A pilonidal sinus is a tiny skin opening or tunnel located over the buttocks (the cleft). Symptoms are not usually present, and treatment is required only if infection sets in. Examine your pilonidal sinuses to see whether they are infected. Unless an infection has developed, most individuals with a pilonidal sinus won’t know they have one. Pain, swelling, and the formation of a pus-filled abscess are all symptoms of an infection. If you are looking for treatment on pilonidal sinus in Pune, contact Dr. Abhijit Gotkhinde, Ultra Care Clinic.
Noninfected Pilonidal Sinuses
No treatment is necessary if there are no outward indications of infection. The advised course of action will be to “watch and wait.” It’s crucial to maintain a sanitary crotch region by taking frequent showers or baths. Unless your doctor tells you to, don’t shave the area.
Interventions for Pilonidal Sinus Infection
The symptoms of pilonidal sinus infection will determine the course of treatment.
- how big the sinus is, whether it’s your first or your fifth time dealing with it
- Antibiotics are required for the treatment of pilonidal sinus abscesses. It’s likely that the pus within will need to be drained as well.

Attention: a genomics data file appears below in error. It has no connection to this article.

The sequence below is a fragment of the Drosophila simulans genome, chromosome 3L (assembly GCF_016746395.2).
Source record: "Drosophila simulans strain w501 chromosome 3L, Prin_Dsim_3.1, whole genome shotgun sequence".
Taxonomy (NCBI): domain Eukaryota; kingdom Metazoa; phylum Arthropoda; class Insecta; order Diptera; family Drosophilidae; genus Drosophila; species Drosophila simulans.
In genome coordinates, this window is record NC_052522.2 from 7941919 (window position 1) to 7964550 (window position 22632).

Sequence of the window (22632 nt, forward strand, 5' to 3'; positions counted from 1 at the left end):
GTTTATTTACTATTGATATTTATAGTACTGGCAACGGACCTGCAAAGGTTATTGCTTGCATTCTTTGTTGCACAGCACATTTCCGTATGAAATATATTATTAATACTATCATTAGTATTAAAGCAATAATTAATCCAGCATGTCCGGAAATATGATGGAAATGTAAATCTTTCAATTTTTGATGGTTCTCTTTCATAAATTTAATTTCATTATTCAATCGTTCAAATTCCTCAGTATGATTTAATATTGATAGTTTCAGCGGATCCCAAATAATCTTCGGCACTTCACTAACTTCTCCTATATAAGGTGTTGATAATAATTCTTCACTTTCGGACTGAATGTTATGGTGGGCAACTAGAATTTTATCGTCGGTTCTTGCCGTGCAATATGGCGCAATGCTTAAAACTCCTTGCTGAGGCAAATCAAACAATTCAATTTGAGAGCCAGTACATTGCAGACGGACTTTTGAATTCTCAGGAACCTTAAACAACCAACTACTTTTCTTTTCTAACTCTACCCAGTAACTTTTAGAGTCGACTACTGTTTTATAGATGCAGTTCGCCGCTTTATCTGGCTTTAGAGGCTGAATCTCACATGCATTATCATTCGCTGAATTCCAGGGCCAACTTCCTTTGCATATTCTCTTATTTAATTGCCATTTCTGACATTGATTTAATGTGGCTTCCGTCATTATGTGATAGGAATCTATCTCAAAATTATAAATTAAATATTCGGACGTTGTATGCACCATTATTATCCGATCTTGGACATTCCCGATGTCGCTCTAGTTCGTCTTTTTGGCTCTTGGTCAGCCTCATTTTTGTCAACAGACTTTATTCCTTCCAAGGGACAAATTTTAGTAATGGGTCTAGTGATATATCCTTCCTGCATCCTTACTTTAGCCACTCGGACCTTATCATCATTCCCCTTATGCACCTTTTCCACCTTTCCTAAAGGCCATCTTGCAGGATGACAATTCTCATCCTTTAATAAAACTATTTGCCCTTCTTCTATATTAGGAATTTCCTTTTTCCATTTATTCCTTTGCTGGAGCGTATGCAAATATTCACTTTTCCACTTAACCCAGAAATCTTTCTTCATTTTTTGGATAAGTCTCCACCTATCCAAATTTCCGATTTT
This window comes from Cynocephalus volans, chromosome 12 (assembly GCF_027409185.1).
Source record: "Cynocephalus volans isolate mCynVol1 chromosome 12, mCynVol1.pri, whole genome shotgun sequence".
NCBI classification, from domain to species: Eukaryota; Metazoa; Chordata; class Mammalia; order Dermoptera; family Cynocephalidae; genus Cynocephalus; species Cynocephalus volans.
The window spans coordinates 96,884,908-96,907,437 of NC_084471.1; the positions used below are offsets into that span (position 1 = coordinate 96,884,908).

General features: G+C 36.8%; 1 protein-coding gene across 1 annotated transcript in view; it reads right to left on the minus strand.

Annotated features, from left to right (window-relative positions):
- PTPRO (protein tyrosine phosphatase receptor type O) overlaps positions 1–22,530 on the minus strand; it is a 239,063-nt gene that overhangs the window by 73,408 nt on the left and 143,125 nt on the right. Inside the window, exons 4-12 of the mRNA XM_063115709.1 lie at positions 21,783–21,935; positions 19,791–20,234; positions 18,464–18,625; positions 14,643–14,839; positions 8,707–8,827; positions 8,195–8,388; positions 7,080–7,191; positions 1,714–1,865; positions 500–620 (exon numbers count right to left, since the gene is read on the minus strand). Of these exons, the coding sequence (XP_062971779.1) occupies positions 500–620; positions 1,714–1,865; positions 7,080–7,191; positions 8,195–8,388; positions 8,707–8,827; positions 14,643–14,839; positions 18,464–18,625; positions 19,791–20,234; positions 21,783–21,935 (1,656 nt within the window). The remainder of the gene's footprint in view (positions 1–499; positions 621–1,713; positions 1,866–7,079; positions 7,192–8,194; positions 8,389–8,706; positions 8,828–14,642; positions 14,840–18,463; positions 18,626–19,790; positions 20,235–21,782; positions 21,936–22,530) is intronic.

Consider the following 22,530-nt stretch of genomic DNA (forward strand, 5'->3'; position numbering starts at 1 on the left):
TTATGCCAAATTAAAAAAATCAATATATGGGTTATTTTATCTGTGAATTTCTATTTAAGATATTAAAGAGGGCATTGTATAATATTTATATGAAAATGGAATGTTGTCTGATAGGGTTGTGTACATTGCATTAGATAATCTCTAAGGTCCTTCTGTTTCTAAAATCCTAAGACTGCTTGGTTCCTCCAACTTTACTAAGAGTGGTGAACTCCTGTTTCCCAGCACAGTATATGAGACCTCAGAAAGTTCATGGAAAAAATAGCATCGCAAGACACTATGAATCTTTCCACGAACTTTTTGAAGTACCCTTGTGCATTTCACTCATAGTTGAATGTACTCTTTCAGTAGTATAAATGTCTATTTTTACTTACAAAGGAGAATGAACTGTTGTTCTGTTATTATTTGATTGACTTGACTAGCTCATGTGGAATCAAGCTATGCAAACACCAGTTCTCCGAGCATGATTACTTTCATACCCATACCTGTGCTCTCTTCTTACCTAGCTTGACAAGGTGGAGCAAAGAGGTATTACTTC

- Recurring pilonidal sinusitis that causes discomfort, bleeding or discharge may be treated in a variety of ways. These are things that you and your doctor will talk about. Anti-inflammatory drugs and pain relievers like paracetamol will likely be prescribed.
Procedures for Sinus Drainage (wound closed)
- Removal of diseased tissue and closing of wounds; procedure generally includes flattening of the buttock crease.
- Sinus surgery for severe or chronic sinusitis. An oval-shaped skin flap is taken out on each side of the sinus after it is surgically removed. Both sides are sewn together to form one.
- hospitalization requiring general anesthesia (you can usually leave the same day)
- Removal of sutures in around 10 days is associated with a lower risk of infection and a faster recovery time than broad excision and open healing (the wound may need to be opened and dressings changed regularly)
The root of pilonidal sinus formation remains unknown. Hair between the buttocks might be pulled inside due to a skin condition, pressure, or friction. Hair from the buttocks or elsewhere that has been dislodged collects in this location, known as the buttock cleft, and eventually makes its way into the pilonidal sinus.
Because males often have more facial hair, they are more prone to developing pilonidal sinuses. The risk of developing a pilonidal sinus is increased by prolonged sitting.
Washing the affected region daily with a mild soap, ensuring sure all soap is gone, keeping the area fully dry, and avoiding sitting for long periods help prevent a recurrence of PNS. If you want to learn more about the causes of pilonidal sinus, contact Dr. Abhijit Gotkhinde, Ultra Care Clinic.